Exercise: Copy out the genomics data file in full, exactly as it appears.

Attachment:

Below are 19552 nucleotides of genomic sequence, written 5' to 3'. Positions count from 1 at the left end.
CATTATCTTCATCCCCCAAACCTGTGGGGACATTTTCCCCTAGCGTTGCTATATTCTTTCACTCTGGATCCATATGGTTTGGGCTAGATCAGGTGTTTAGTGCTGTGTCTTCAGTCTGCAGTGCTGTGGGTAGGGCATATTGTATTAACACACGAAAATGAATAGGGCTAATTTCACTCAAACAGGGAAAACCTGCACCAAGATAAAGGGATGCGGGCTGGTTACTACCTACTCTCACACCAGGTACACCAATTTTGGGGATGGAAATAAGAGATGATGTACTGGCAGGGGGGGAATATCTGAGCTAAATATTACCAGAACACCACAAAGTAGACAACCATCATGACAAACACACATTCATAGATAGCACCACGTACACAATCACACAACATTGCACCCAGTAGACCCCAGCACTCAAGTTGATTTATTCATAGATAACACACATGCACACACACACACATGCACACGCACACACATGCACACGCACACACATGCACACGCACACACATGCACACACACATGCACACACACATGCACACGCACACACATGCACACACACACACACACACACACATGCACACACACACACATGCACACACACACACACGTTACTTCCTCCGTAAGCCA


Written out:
Below are 19552 nucleotides of genomic sequence, written 5' to 3'. Positions count from 1 at the left end.
CATTATCTTCATCCCCCAAACCTGTGGGGACATTTTCCCCTAGCGTTGCTATATTCTTTCACTCTGGATCCATATGGTTTGGGCTAGATCAGGTGTTTAGTGCTGTGTCTTCAGTCTGCAGTGCTGTGGGTAGGGCATATTGTATTAACACACGAAAATGAATAGGGCTAATTTCACTCAAACAGGGAAAACCTGCACCAAGATAAAGGGATGCGGGCTGGTTACTACCTACTCTCACACCAGGTACACCAATTTTGGGGATGGAAATAAGAGATGATGTACTGGCAGGGGGGGAATATCTGAGCTAAATATTACCAGAACACCACAAAGTAGACAACCATCATGACAAACACACATTCATAGATAGCACCACGTACACAATCACACAACATTGCACCCAGTAGACCCCAGCACTCAAGTTGATTTATTCATAGATAACACACATGCACACACACACACATGCACACGCACACACATGCACACGCACACACATGCACACGCACACACATGCACACACACATGCACACACACATGCACACGCACACACATGCACACACACACACACACACACACATGCACACACACACACATGCACACACACACACACGTTACTTCCTCCGTAAGCCA